Hollywood Scandals Remind Us of Addiction’s Roots
Hollywood Scandals Remind us of Addiction’s Roots
by Thaddeus Camlin, Psy.D.
The recent wave of sexual abuse revelations in Hollywood is simultaneously tragic and inspiring. The courage, resilience, and fortitude demonstrated by victims publicly disclosing some of the most disturbing and traumatic details of their lives in the hope of catalyzing positive change reveal the best of human nature. The details the courageous victims continue to share expose the darkest underbelly of humanity’s depravity. The attention generated by the Hollywood sexual abuse scandals is finally pushing the issue of sexual abuse into the forefront of our consciousness, which will hopefully manifest change across many levels of society.
Sexual Abuse and Substance Misuse
At times it is disheartening how many people who seek help for substance use problems have a history of sexual abuse. Research offers staggering numbers, usually ranging between 20-30% of people reporting a history of sexual abuse. However, research also suggests that many victims of sexual abuse never report their experiences, which means that 20-30% of all people being victims of sexual abuse is probably a gross underestimation.
Victims of sexual abuse rarely experience it one time, and research shows that with each such experience the likelihood of initiating substance use increases 2 to 4 fold. For every traumatic experience in a person’s history, the rate of number of prescription drugs used increases by 62%. A single traumatic experience increases the risk of suicide 2 to 5 fold, and people with six or more traumatic experiences are 24 times more likely to attempt suicide.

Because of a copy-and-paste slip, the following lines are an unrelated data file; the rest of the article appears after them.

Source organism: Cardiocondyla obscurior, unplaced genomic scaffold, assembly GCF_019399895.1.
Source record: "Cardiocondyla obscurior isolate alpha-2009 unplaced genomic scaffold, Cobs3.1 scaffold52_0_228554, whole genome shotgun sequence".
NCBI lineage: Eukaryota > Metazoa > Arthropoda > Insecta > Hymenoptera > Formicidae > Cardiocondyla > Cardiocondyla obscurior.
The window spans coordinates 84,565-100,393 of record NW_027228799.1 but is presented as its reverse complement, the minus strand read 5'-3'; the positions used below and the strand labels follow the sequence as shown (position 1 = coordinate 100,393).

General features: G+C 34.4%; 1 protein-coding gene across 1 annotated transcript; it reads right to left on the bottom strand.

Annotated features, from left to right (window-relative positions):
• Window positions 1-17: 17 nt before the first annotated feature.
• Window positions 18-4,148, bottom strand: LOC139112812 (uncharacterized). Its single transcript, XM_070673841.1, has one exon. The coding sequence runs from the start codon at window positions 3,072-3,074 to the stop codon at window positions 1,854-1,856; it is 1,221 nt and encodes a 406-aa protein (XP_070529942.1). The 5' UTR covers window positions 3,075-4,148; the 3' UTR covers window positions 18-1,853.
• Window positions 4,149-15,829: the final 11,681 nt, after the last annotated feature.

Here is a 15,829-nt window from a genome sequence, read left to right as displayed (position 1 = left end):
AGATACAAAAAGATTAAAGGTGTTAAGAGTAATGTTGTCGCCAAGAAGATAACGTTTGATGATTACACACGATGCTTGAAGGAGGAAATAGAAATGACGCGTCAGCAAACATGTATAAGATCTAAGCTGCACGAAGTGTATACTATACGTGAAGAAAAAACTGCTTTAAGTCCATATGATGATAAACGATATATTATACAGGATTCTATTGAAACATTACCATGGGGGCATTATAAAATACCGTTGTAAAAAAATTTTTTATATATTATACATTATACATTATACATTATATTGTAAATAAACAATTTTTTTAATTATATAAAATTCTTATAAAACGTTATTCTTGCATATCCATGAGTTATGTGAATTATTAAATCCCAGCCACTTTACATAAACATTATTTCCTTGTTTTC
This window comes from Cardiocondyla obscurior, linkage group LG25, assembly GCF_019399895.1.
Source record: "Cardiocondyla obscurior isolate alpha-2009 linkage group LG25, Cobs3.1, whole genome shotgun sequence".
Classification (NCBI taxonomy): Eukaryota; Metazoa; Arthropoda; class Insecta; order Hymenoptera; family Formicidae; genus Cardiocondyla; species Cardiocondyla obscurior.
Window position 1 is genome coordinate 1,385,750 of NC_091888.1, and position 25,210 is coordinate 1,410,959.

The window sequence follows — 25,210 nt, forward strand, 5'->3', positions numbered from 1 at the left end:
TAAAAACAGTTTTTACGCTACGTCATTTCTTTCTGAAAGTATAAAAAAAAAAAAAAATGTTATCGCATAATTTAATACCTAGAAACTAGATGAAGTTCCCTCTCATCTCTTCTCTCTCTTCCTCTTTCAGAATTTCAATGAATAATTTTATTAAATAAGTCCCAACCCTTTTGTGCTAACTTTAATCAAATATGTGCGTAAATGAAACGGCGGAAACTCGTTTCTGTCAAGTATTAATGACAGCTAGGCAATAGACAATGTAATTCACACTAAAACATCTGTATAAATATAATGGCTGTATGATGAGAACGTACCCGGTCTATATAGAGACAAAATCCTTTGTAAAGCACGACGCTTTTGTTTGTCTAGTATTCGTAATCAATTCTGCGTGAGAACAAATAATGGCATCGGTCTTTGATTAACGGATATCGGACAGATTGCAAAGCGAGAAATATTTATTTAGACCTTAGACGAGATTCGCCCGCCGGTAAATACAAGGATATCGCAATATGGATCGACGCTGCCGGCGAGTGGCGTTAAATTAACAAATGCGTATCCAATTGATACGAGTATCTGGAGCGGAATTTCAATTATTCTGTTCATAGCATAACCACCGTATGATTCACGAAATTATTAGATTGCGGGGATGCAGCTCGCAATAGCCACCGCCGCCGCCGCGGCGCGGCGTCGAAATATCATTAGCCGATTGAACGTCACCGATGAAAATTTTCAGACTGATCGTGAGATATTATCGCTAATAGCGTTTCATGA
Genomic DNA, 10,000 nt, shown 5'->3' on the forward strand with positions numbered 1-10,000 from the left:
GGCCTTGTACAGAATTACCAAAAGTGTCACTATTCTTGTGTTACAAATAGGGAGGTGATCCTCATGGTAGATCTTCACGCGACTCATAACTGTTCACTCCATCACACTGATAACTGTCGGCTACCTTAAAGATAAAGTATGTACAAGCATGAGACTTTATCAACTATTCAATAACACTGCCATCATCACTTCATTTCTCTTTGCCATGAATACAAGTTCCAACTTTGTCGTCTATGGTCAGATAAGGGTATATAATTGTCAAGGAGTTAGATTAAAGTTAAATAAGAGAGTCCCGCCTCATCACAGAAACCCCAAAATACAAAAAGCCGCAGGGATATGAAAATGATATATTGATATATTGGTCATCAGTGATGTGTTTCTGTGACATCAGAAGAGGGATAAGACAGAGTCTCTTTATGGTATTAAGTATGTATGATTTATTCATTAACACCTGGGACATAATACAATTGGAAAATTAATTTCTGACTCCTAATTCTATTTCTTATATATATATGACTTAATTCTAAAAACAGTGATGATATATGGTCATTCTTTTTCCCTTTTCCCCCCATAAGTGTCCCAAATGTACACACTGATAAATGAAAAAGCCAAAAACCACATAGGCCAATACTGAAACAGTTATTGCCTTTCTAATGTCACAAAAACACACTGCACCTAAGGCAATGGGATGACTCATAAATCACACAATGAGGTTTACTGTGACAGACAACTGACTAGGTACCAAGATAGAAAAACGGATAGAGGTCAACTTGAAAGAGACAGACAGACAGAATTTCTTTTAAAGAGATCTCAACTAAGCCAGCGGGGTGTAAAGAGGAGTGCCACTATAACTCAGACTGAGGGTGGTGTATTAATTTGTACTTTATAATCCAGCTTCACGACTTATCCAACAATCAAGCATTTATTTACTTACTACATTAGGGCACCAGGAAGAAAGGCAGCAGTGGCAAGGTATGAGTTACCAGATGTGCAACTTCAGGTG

It is safe to say that at least a quarter of humanity has been sexually abused. People who experience sexual abuse are significantly more at risk to develop substance use problems. Then, if help for a substance use problem is sought, that help is often a combination of shaming and confrontation tactics aimed to break a person down to build them back up. Telling victims of sexual abuse that they are powerless is abuse. Furthermore, blame for the life problems someone struggling with substance use is experiencing is generally placed squarely on their own shoulders, and there is frequently a pregnant absence of empathy for the adverse experiences that generally led to the decision to use a substance in the first place.
Ethical and effective treatment of substance use problems requires skill and training to treat underlying issues. If overcoming substance use problems was as simple as identifying triggers, avoiding old friends, replacing coping skills, and just saying no then the mainstream treatment available today would actually work. Sophisticated trauma treatments need further development.
Progressive Treatment for Trauma and Substance Abuse
The best there is today (e.g. Cognitive Processing Therapy, Prolonged Exposure, EMDR) are not good enough. Cutting edge studies into effective methods for treating PTSD like MDMA, Cannabis, and Ketamine are generating results that often double the success rates of mainstream trauma treatments. Infusing psychopharmacological interventions like MDMA in trauma processing sessions with EMDR or Cognitive Processing Therapy will likely revolutionize treatment in the next decade. It will be critical that treatment of substance use disorders grow with and incorporate the innovations in trauma treatment to address the very reasons that most people turn to substances in the first place – to cope with worst experiences life has to offer.